Last Time

I wrote a rough draft of the last chapter and started getting into revisions on Chapter One.

The Hook

As I talked about in a post earlier this week, I spent some time refining my first sentence, first page, and first chapter. I started with the hook.

In the rough draft, my opening paragraph is this:

The cave was a dark, low tunnel, crowded with formless shapes. Christopher struggled to identify his surroundings through eyes bleary with sleep. There was a long roar, followed by a thump. A buzzy, persistent rumble emanated from the darkness around him. Christopher rubbed his eyes and blinked several times, breathing deep and trying to clear his vision.

The first thing I did was get rid of the roar and the thump. I originally intended them to be the sound of other passengers jumping from the aircraft, and the door shutting behind them, while Christopher is still out of it. There’s no more mention of it later on, and it just ends up being confusing and slowing things down slightly. I rearranged and reworded almost all of the rest of it, although the meaning changed very little.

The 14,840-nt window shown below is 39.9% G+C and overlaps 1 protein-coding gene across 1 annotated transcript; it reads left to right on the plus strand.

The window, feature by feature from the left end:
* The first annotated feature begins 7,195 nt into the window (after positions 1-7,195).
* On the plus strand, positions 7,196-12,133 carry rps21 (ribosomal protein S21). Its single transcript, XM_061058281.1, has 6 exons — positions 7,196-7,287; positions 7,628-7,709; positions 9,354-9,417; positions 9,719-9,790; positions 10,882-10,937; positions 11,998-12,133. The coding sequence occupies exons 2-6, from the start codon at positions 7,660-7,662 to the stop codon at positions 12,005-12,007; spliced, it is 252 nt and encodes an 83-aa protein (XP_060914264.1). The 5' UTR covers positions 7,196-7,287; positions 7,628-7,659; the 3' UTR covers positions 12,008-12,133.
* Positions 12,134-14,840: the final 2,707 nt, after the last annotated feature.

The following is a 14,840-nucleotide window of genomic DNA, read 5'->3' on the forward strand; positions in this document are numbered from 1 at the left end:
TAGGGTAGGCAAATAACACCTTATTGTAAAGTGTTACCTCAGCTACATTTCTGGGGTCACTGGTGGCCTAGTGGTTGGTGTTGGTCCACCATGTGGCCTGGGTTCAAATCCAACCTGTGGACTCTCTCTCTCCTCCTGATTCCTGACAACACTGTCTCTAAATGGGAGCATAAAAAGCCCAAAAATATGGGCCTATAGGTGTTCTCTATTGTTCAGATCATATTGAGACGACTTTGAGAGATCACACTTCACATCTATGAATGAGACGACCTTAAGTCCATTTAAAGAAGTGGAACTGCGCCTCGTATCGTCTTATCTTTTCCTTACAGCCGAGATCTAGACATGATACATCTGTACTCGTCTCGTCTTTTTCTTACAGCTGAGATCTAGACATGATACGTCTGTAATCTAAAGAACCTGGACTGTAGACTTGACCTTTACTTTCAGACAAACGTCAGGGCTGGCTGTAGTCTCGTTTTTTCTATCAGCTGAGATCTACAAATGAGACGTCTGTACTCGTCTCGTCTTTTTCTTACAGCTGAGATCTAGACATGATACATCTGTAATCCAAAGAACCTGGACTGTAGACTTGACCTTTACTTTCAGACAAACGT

The cave was night-dark and claustrophobic, crowded with indistinct shapes. The cave was night-dark and claustrophobic, crowded with indistinct shapes. Christopher struggled to identify his surroundings through eyes bleary with sleep. All around him was loud buzzing; it permeated his body. He pressed his palms to his eyes and breathed deep, trying to clear his head.

Hopefully the question of where Christopher is and what is happening is enough to hook the reader, without being too confusing. Part of that relies on me quickly revealing more about what’s happening in the remainder of the first page.

The First Page

My goal in the first page is to get across a couple of ideas:

  1. Christopher feels strange, as though he’s been drugged.
  2. He realizes that he is not in a cave, he is in the passenger cabin of a small plane.

Next, as quickly as possible, I need to reveal that the passengers are missing, the pilot is missing, and Christopher is in a world of trouble. This leads naturally into the rest of Chapter One, which is all about answering the question, “what is he going to do about it?”. I think the rough draft does this decently well, so I worked on saying more with fewer words, rewording each of the next 4-5 paragraphs.